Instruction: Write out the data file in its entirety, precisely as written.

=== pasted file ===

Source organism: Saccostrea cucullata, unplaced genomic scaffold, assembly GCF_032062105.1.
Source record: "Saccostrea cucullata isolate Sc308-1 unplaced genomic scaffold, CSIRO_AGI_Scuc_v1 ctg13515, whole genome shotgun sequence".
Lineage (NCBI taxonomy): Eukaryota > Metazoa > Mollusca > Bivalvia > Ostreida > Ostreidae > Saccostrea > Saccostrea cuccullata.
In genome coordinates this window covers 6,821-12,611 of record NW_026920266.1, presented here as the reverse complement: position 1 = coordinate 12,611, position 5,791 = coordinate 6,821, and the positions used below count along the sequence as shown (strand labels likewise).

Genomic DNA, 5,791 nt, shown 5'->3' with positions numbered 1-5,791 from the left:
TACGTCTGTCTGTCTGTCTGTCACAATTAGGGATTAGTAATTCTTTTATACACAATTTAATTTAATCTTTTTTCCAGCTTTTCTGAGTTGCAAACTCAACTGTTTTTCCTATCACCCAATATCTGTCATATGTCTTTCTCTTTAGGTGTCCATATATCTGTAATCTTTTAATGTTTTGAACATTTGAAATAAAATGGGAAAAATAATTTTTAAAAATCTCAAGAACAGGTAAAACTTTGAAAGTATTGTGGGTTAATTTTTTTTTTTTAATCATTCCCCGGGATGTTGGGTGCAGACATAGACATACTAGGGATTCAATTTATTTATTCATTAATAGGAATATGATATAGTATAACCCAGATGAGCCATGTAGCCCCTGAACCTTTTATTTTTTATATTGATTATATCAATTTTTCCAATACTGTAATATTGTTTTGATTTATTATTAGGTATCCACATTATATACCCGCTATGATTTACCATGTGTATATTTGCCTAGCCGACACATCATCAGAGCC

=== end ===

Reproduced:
Source organism: Saccostrea cucullata, unplaced genomic scaffold, assembly GCF_032062105.1.
Source record: "Saccostrea cucullata isolate Sc308-1 unplaced genomic scaffold, CSIRO_AGI_Scuc_v1 ctg13515, whole genome shotgun sequence".
Lineage (NCBI taxonomy): Eukaryota > Metazoa > Mollusca > Bivalvia > Ostreida > Ostreidae > Saccostrea > Saccostrea cuccullata.
In genome coordinates this window covers 6,821-12,611 of record NW_026920266.1, presented here as the reverse complement: position 1 = coordinate 12,611, position 5,791 = coordinate 6,821, and the positions used below count along the sequence as shown (strand labels likewise).

Genomic DNA, 5,791 nt, shown 5'->3' with positions numbered 1-5,791 from the left:
TACGTCTGTCTGTCTGTCTGTCACAATTAGGGATTAGTAATTCTTTTATACACAATTTAATTTAATCTTTTTTCCAGCTTTTCTGAGTTGCAAACTCAACTGTTTTTCCTATCACCCAATATCTGTCATATGTCTTTCTCTTTAGGTGTCCATATATCTGTAATCTTTTAATGTTTTGAACATTTGAAATAAAATGGGAAAAATAATTTTTAAAAATCTCAAGAACAGGTAAAACTTTGAAAGTATTGTGGGTTAATTTTTTTTTTTTAATCATTCCCCGGGATGTTGGGTGCAGACATAGACATACTAGGGATTCAATTTATTTATTCATTAATAGGAATATGATATAGTATAACCCAGATGAGCCATGTAGCCCCTGAACCTTTTATTTTTTATATTGATTATATCAATTTTTCCAATACTGTAATATTGTTTTGATTTATTATTAGGTATCCACATTATATACCCGCTATGATTTACCATGTGTATATTTGCCTAGCCGACACATCATCAGAGCC